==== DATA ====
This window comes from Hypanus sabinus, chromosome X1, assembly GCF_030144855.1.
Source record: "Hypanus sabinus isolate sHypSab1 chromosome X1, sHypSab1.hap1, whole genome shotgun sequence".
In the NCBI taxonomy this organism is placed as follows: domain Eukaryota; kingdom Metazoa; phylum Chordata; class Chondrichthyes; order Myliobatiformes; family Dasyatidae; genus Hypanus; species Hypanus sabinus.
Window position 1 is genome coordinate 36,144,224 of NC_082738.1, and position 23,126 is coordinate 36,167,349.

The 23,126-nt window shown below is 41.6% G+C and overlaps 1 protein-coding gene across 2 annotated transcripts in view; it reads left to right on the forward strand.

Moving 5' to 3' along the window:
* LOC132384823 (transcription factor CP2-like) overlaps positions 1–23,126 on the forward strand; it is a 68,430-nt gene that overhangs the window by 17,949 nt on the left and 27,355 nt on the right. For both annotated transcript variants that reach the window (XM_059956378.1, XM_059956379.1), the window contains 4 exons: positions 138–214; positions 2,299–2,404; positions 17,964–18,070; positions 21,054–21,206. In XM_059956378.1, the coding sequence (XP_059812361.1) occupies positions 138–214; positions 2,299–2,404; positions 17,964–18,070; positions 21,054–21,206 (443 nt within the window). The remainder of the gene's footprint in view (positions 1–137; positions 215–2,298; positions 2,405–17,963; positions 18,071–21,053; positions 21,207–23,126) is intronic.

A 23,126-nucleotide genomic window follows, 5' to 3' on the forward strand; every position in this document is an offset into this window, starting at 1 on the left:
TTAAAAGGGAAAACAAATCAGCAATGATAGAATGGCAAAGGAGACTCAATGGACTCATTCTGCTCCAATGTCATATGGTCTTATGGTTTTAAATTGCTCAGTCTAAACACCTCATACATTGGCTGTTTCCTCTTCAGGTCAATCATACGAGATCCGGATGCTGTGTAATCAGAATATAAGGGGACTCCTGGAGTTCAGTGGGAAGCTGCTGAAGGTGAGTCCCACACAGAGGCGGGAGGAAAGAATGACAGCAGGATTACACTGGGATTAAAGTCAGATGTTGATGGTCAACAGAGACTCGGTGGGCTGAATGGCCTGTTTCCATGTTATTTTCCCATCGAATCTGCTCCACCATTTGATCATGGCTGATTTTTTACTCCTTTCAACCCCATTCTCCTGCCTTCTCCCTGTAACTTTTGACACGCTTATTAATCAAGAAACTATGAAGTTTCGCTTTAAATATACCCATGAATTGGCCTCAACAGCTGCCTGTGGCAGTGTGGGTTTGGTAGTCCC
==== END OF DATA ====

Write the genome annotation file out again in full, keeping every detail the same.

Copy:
This window comes from Hypanus sabinus, chromosome X1, assembly GCF_030144855.1.
Source record: "Hypanus sabinus isolate sHypSab1 chromosome X1, sHypSab1.hap1, whole genome shotgun sequence".
In the NCBI taxonomy this organism is placed as follows: domain Eukaryota; kingdom Metazoa; phylum Chordata; class Chondrichthyes; order Myliobatiformes; family Dasyatidae; genus Hypanus; species Hypanus sabinus.
Window position 1 is genome coordinate 36,144,224 of NC_082738.1, and position 23,126 is coordinate 36,167,349.

The 23,126-nt window shown below is 41.6% G+C and overlaps 1 protein-coding gene across 2 annotated transcripts in view; it reads left to right on the forward strand.

Moving 5' to 3' along the window:
* LOC132384823 (transcription factor CP2-like) overlaps positions 1–23,126 on the forward strand; it is a 68,430-nt gene that overhangs the window by 17,949 nt on the left and 27,355 nt on the right. For both annotated transcript variants that reach the window (XM_059956378.1, XM_059956379.1), the window contains 4 exons: positions 138–214; positions 2,299–2,404; positions 17,964–18,070; positions 21,054–21,206. In XM_059956378.1, the coding sequence (XP_059812361.1) occupies positions 138–214; positions 2,299–2,404; positions 17,964–18,070; positions 21,054–21,206 (443 nt within the window). The remainder of the gene's footprint in view (positions 1–137; positions 215–2,298; positions 2,405–17,963; positions 18,071–21,053; positions 21,207–23,126) is intronic.

A 23,126-nucleotide genomic window follows, 5' to 3' on the forward strand; every position in this document is an offset into this window, starting at 1 on the left:
TTAAAAGGGAAAACAAATCAGCAATGATAGAATGGCAAAGGAGACTCAATGGACTCATTCTGCTCCAATGTCATATGGTCTTATGGTTTTAAATTGCTCAGTCTAAACACCTCATACATTGGCTGTTTCCTCTTCAGGTCAATCATACGAGATCCGGATGCTGTGTAATCAGAATATAAGGGGACTCCTGGAGTTCAGTGGGAAGCTGCTGAAGGTGAGTCCCACACAGAGGCGGGAGGAAAGAATGACAGCAGGATTACACTGGGATTAAAGTCAGATGTTGATGGTCAACAGAGACTCGGTGGGCTGAATGGCCTGTTTCCATGTTATTTTCCCATCGAATCTGCTCCACCATTTGATCATGGCTGATTTTTTACTCCTTTCAACCCCATTCTCCTGCCTTCTCCCTGTAACTTTTGACACGCTTATTAATCAAGAAACTATGAAGTTTCGCTTTAAATATACCCATGAATTGGCCTCAACAGCTGCCTGTGGCAGTGTGGGTTTGGTAGTCCC